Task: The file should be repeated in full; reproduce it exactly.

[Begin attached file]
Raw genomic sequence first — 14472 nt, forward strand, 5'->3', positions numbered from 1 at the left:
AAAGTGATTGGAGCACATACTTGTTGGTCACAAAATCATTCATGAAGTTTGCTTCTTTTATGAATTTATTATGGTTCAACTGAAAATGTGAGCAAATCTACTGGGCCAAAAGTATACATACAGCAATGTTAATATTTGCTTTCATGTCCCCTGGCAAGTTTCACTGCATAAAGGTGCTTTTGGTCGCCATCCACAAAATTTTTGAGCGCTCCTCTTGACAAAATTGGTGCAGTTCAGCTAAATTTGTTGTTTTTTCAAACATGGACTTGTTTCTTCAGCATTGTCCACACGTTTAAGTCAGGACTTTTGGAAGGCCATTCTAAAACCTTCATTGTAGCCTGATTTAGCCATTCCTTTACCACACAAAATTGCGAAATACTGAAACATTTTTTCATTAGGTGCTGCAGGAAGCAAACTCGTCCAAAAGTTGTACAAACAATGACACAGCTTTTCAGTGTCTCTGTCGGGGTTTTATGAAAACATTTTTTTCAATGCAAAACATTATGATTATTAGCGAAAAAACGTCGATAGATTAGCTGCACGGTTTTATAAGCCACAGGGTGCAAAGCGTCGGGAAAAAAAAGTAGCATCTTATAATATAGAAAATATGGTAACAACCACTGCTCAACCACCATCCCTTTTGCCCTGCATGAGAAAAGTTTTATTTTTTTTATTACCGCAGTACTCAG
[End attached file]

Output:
Raw genomic sequence first — 14472 nt, forward strand, 5'->3', positions numbered from 1 at the left:
AAAGTGATTGGAGCACATACTTGTTGGTCACAAAATCATTCATGAAGTTTGCTTCTTTTATGAATTTATTATGGTTCAACTGAAAATGTGAGCAAATCTACTGGGCCAAAAGTATACATACAGCAATGTTAATATTTGCTTTCATGTCCCCTGGCAAGTTTCACTGCATAAAGGTGCTTTTGGTCGCCATCCACAAAATTTTTGAGCGCTCCTCTTGACAAAATTGGTGCAGTTCAGCTAAATTTGTTGTTTTTTCAAACATGGACTTGTTTCTTCAGCATTGTCCACACGTTTAAGTCAGGACTTTTGGAAGGCCATTCTAAAACCTTCATTGTAGCCTGATTTAGCCATTCCTTTACCACACAAAATTGCGAAATACTGAAACATTTTTTCATTAGGTGCTGCAGGAAGCAAACTCGTCCAAAAGTTGTACAAACAATGACACAGCTTTTCAGTGTCTCTGTCGGGGTTTTATGAAAACATTTTTTTCAATGCAAAACATTATGATTATTAGCGAAAAAACGTCGATAGATTAGCTGCACGGTTTTATAAGCCACAGGGTGCAAAGCGTCGGGAAAAAAAAGTAGCATCTTATAATATAGAAAATATGGTAACAACCACTGCTCAACCACCATCCCTTTTGCCCTGCATGAGAAAAGTTTTATTTTTTTTATTACCGCAGTACTCAG